Title / object name
Landscape with settlers
|Maker ||Role ||Date |
|Messenger Sisters ||attributed ||circa 1857 |
oil on boardMaterials
particle board, oil paint
|Image ||238 (Height) x 320 (Length) x mm|
|Frame ||342 (Height) x 426 (Width) x 35 (Depth) mm|
Purchased 1999 with New Zealand Lottery Grants Board funds
New Plymouth was a planned settlement, initiated by the Plymouth Company in 1840 and later subsumed into the programme of managed colonisation promoted by the New Zealand Company. Underpinning that programme was a stream of propaganda designed to entice potential colonists. Describing the Taranaki province in 1849, Charles Hursthouse wrote that ‘a man whose life in England has been a constant weary struggle to maintain his situation, but who sees with bitterness that his children must descend in the social scale, may soon create a fine estate, and live ten years longer to enjoy it’. Pursuing the theme of social elevation, Hursthouse suggested that in Taranaki a tenant farmer would ‘soon rise up to be the independent proprietor’, while even a ‘halfstarved labourer may revel in rude plenty, build his own house on his own land, and soon raise himself to comfort and prosperity’.1
Attracted by such prospects, William Bazire Messenger arrived in Taranaki with his family in 1853. According to his son, Arthur, the sisters Jane, Mary and Louise found life in the new settlement harsh, and their spirits sagged ‘under the rude hardships imposed upon them. Gifted in the arts of music and painting, and with scant leisure for anything but the unremitting round of daily tasks, it is no wonder that pioneering becomes a heavy burden on them.’2
Despite this, the Messenger sisters were able to record the early life of the province in their paintings. Unusual for being in oil — a medium uncommon for early colonial artists, and certainly for women — this painting has the naïve style and richness of anecdotal detail that lends the works of the Messenger sisters their particular charm. It focuses on the recently completed family home and the clearance of the surrounding bush in readiness for cultivation. Enclosing the scene, the bush also signals the task ahead for the family, and perhaps even suggests a hint of danger — after all, hostilities between settlers and local iwi would erupt into violence only a few years later. Presiding over this, however, is Taranaki, its snow-capped peak shining against a bright sky, as if to remind the settlers of their lofty aspirations.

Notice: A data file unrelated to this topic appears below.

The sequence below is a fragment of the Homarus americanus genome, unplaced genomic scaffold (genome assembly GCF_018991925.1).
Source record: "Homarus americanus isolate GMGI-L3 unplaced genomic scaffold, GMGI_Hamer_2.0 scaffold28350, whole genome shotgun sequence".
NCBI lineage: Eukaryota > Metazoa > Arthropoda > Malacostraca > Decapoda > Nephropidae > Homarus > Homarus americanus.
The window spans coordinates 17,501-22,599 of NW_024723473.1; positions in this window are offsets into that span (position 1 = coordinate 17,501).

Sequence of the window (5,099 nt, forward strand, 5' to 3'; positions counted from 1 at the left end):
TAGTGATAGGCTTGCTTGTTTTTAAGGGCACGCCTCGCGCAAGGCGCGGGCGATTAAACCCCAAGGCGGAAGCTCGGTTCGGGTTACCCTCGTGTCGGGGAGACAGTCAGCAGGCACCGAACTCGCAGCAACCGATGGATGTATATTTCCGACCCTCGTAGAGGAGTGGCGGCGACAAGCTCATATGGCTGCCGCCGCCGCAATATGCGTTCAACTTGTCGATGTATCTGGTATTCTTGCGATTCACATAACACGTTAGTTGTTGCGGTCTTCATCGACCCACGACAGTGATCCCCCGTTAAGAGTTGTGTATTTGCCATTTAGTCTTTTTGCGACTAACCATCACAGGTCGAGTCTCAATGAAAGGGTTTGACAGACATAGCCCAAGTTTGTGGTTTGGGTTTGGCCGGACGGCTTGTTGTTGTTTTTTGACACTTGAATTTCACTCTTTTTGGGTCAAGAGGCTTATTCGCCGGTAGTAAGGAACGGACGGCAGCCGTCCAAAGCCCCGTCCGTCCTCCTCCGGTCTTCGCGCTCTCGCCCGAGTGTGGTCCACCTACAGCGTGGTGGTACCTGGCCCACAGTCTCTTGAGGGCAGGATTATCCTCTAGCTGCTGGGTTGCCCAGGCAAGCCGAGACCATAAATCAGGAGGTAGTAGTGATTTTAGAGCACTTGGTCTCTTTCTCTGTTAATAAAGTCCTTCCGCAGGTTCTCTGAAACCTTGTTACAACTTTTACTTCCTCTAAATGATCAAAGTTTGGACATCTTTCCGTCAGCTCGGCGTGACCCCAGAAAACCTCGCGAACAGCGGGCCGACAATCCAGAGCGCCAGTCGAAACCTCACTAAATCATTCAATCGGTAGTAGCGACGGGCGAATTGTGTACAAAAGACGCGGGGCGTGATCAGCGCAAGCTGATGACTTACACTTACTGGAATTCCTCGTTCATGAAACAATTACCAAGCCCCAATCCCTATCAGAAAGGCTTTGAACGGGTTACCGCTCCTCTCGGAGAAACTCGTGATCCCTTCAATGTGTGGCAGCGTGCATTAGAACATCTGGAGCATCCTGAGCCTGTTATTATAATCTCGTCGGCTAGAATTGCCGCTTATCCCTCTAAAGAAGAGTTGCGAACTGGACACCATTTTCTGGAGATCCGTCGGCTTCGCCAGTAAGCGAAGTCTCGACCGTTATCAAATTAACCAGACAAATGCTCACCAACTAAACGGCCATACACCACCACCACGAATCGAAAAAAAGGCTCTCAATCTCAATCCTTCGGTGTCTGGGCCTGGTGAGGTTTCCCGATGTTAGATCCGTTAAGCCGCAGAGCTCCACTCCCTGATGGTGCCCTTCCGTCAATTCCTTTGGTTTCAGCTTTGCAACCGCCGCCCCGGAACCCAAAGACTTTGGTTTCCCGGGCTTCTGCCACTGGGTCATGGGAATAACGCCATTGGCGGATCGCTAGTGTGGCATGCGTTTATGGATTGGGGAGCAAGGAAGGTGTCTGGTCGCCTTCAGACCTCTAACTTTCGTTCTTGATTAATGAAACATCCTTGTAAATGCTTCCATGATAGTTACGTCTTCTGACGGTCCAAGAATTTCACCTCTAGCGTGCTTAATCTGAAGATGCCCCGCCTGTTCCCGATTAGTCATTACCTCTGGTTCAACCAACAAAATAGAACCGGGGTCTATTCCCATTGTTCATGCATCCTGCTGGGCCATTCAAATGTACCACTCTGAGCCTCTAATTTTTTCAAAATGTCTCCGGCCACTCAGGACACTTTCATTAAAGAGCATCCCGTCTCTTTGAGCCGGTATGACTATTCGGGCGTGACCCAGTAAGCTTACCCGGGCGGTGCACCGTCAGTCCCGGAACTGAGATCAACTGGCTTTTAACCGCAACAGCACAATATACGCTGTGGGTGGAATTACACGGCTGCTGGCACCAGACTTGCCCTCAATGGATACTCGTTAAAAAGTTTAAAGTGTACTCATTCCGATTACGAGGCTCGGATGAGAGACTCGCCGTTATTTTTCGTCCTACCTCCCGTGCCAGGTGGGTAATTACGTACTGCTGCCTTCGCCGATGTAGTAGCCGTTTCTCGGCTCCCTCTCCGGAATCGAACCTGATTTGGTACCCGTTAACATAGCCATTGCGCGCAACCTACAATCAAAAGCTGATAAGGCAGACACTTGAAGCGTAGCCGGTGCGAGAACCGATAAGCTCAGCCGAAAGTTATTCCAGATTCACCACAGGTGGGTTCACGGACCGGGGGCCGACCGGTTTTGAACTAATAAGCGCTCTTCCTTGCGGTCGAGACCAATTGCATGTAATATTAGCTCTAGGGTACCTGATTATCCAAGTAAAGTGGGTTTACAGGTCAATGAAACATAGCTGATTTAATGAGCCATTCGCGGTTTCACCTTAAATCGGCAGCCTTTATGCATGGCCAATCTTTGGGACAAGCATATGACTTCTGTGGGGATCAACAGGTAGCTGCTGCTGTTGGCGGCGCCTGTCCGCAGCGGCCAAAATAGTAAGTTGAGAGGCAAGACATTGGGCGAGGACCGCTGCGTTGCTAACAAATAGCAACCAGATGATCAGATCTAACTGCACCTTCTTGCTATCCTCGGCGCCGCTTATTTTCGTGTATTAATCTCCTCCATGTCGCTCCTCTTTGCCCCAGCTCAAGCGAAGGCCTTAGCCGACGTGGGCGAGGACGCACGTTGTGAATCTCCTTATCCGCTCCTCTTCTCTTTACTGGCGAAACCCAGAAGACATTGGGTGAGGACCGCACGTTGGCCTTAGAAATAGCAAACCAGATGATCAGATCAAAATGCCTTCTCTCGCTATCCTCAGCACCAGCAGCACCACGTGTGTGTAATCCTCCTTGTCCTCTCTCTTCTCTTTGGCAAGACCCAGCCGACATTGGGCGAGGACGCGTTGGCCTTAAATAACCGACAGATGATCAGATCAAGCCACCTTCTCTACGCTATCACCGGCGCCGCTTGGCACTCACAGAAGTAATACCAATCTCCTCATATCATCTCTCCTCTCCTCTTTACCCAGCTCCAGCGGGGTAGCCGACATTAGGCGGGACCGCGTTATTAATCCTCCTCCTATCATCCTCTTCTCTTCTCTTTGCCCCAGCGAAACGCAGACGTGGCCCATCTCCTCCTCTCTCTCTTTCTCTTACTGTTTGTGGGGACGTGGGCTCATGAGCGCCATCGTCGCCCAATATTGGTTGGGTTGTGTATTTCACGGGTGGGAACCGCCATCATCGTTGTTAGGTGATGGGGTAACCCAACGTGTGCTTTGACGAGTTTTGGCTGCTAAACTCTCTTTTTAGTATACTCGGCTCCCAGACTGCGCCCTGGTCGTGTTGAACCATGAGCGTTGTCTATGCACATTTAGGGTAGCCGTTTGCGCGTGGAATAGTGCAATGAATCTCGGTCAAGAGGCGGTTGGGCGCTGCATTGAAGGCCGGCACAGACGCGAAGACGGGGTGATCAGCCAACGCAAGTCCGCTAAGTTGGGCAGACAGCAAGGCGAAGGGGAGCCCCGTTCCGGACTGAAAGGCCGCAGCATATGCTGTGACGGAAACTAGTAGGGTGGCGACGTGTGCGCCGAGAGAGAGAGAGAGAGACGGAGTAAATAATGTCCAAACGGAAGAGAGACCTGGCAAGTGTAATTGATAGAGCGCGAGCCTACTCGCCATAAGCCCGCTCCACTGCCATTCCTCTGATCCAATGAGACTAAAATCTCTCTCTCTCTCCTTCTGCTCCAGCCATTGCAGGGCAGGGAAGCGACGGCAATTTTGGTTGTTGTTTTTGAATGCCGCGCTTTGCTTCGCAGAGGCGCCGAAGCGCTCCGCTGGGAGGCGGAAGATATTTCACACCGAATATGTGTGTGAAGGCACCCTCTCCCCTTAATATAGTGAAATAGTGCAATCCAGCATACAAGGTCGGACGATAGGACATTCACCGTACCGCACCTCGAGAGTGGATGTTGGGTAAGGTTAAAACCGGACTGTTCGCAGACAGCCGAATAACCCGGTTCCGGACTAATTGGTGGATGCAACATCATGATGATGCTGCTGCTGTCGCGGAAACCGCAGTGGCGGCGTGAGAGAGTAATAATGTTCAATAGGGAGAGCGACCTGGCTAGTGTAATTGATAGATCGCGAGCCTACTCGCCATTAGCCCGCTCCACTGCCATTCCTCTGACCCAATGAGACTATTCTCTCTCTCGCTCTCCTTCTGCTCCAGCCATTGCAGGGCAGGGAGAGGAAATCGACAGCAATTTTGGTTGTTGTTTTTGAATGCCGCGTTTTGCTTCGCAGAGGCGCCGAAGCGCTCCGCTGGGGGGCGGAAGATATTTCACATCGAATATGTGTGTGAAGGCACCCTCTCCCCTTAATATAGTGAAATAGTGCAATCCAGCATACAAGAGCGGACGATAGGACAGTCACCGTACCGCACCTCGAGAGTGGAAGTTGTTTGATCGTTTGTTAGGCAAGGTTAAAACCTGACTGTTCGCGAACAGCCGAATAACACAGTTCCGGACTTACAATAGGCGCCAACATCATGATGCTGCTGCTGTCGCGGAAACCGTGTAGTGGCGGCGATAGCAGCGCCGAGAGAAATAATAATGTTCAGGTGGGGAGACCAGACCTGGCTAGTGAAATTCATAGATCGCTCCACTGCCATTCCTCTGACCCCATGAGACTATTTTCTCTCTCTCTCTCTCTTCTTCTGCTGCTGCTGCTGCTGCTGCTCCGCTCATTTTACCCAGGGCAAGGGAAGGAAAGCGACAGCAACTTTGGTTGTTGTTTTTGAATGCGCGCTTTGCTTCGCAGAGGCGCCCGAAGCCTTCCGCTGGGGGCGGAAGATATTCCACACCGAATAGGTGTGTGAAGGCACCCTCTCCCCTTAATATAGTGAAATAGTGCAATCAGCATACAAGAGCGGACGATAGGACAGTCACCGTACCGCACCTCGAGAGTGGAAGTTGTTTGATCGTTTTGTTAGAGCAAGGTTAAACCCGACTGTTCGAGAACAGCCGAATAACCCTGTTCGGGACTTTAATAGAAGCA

This essay appears in Art at Te Papa, (Te Papa Press, 2009)
1. Charles Hursthouse, An account of the settlement of New Plymouth, New Zealand, from personal observation, during a residence there of five years, Smith, Elder Co., London, 1849, pp. 154–55.
2. Arthur H Messenger, ‘Coming of the Messenger family to New Zealand; the life and story of William Bazire Messenger’, Hocken Collections, Uare Taoka o Häkena, University of Otago, MS-0562, pp. 13–14.